What Makes A Good Safety Leader?
By Mark Taylor – see his previous very popular articles here
Inspirational safety leaders are reflective and critical thinkers who are able to envision health and safety as a creative enterprise for social, cultural, and individual good, and not simply as a means to transmit knowledge, duplicate systems and reproduce traditional ways of teaching.
- They share attributes such as high self-efficacy, a preparedness to be innovative and a willingness to be persevere in the face of adversity.
- They are willing to experiment and test out their beliefs into practice, and use the findings to develop both their pedagogy and proven safety philosophies.
- Inspirational safety leaders are articulate and can explain and justify their philosophies, but are also open and flexible to accept new insights and adapt their systems accordingly.
- They set high teleological goals that inspire individuals and groups to find new and effective methods for reaching the targets.
- Inspirational safety leaders enhance people’s self worth and in doing so increase their safety at work and at home. They are optimistic in their outlook and often provide a catalyst for increasing a mental sense of well-being.
- They value the innermost aspects of individuals, and use this a repository and repertoire for learning. They are able to detect a person’s unique strengths and utilise them for the good of the team.
- They value creativity as a source of expression which leads to new opportunities for intra and interconnectedness, allowing people to freely construct and deconstruct their ideas into safer systems.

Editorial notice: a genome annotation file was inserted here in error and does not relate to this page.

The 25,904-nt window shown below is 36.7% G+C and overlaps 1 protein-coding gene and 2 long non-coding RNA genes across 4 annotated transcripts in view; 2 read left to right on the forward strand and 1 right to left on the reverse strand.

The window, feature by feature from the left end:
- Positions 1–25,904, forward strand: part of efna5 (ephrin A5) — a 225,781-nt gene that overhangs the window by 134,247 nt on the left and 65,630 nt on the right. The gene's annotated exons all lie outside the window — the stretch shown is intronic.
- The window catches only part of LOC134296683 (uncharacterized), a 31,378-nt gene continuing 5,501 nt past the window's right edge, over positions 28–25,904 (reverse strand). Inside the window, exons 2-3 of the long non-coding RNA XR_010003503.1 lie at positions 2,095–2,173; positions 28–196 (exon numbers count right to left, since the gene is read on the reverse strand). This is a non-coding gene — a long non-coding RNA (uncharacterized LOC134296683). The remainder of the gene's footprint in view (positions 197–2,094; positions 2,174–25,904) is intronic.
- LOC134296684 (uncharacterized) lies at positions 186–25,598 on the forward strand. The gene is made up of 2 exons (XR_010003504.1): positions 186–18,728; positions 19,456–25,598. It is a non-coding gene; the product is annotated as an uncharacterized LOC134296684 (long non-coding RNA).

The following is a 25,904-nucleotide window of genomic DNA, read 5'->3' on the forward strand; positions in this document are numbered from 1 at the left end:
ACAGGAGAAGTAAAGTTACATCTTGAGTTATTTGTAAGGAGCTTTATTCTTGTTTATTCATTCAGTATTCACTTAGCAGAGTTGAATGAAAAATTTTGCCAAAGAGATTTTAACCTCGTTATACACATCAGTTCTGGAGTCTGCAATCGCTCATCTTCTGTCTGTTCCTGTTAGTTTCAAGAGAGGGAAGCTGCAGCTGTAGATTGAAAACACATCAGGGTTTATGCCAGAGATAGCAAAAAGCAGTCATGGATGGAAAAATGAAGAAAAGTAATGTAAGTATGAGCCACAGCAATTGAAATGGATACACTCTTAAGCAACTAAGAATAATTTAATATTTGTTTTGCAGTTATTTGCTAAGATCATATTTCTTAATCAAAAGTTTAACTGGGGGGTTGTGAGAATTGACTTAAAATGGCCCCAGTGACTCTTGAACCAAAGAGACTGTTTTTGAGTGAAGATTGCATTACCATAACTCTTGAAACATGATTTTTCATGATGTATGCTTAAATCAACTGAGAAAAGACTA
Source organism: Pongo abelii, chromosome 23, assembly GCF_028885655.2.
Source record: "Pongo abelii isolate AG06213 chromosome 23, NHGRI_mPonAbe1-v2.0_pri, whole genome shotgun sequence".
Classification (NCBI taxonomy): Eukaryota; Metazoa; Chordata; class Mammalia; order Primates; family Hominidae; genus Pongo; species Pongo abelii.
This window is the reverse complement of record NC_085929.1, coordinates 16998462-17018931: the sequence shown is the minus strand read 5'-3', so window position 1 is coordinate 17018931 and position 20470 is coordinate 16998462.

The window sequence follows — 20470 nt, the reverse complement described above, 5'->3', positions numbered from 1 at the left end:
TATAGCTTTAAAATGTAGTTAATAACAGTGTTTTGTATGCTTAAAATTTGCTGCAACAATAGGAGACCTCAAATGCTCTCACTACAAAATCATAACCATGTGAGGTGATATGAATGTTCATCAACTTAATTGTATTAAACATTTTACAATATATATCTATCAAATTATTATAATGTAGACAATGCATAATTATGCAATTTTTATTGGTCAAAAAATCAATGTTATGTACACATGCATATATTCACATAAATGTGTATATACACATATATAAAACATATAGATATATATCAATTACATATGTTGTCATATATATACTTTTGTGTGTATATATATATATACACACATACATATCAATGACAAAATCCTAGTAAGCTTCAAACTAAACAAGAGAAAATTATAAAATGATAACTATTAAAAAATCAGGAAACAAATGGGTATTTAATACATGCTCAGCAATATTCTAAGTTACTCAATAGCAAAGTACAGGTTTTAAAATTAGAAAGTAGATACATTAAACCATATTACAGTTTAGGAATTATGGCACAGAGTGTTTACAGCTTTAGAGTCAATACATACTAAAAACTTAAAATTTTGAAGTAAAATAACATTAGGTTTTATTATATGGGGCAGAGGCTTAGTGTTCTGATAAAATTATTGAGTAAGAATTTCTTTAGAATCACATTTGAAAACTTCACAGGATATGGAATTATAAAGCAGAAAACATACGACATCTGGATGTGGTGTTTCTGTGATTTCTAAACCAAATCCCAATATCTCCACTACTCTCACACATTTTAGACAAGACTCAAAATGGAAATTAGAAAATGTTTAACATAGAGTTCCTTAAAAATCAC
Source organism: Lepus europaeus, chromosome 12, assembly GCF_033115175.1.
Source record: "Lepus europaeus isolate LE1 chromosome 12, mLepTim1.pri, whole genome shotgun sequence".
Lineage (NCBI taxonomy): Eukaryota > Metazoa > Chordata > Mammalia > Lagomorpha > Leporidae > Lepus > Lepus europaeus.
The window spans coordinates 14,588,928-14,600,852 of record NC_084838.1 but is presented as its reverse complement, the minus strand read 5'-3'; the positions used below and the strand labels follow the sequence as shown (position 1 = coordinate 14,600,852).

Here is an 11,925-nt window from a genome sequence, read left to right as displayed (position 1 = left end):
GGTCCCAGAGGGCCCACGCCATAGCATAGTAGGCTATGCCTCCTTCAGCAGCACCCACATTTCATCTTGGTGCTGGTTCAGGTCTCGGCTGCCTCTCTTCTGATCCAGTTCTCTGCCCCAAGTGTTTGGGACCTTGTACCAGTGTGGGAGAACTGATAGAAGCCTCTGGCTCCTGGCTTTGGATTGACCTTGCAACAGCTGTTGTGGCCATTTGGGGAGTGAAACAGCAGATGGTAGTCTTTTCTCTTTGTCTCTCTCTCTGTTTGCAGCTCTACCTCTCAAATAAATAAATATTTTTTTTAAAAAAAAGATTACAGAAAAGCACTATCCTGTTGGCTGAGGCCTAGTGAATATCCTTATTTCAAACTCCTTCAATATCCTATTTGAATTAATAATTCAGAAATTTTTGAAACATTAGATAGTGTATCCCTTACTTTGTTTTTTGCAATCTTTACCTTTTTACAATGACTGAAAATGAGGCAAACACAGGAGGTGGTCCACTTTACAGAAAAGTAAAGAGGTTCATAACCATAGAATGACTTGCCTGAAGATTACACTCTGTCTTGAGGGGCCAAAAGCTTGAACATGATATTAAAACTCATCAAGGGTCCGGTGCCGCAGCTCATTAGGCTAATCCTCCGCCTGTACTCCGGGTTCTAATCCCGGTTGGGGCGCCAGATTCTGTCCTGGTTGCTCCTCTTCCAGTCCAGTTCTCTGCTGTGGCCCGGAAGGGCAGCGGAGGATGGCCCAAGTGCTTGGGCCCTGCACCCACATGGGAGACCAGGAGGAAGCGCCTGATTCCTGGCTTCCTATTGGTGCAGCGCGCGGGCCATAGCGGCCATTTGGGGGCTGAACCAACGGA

- Inspirational safety leaders don’t expect miracles, but have a faith in every ones human potential (that everyone has a role in health and safety) and can nurture this into a cohesive society that unites different cultures and generations
- Inspirational safety leaders are constantly accompanied by two shadows – hope and fear. They hope for fulfilment and constant safety improvement, whilst fearing that the next fatality could be just around the corner. They expect the unexpected, are resilient and have a drive to improve in the face of adversity.
- They set high expectations of their people to embody health and safety as a core attribute of life and have a common belief that their employees can and will return home safely every day.
- They are able to identify their own bad safety habits and develop new ones which inspire others to follow.
- They create a ‘want to’ rather than ‘have to’ culture which develops sustainable positive attitudes towards safety.
- Through their social cognitive interventions they build a mechanism within every individual that leads to better decision making around personal and team safety.
- Inspirational safety leaders learn to trust and empower people to make their own safety decisions and hold themselves to account when the unexpected catches someone out.
- They have the ability to sense something is ‘just not quite right’ and keep digging until they find what’s troubling them.
- Through order and structure they translate safety messages into clear and concise meanings which everyone can understand and apply.
- Inspirational safety leaders are empathetic and able to put an arm around the shoulders of the victims and not blame the perpetrators when things go wrong. They simply say “That’s not like you, you’re better than that, I know you can…….” and paint a vivid picture for them to do it more safely next time.
- Dan Gilbert once said “There is no better joy, than helping people around you go to levels higher than they ever thought they could”.
- Inspirational safety leadership is therefore about helping people to make the right safety choices for themselves, their workmates and the community around them.
Do you aspire to be an inspirational safety leader, and if so, what are you going to do more safely tomorrow which can improve what you’re doing less safe today?